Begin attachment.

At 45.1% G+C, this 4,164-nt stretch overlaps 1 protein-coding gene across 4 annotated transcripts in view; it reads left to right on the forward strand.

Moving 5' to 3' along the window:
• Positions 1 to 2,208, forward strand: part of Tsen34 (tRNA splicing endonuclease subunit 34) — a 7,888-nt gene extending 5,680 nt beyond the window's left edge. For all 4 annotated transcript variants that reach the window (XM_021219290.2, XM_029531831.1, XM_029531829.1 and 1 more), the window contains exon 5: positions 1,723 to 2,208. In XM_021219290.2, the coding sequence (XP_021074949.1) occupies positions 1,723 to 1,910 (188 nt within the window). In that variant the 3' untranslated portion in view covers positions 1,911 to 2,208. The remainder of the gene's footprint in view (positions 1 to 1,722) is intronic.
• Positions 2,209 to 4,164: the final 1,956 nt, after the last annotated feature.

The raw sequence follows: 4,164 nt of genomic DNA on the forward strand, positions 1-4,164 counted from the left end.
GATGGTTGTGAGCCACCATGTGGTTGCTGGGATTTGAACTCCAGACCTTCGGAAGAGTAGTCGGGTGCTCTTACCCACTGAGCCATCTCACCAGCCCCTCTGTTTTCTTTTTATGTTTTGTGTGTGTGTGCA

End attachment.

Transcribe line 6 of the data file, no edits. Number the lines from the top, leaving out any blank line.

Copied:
GATGGTTGTGAGCCACCATGTGGTTGCTGGGATTTGAACTCCAGACCTTCGGAAGAGTAGTCGGGTGCTCTTACCCACTGAGCCATCTCACCAGCCCCTCTGTTTTCTTTTTATGTTTTGTGTGTGTGTGCA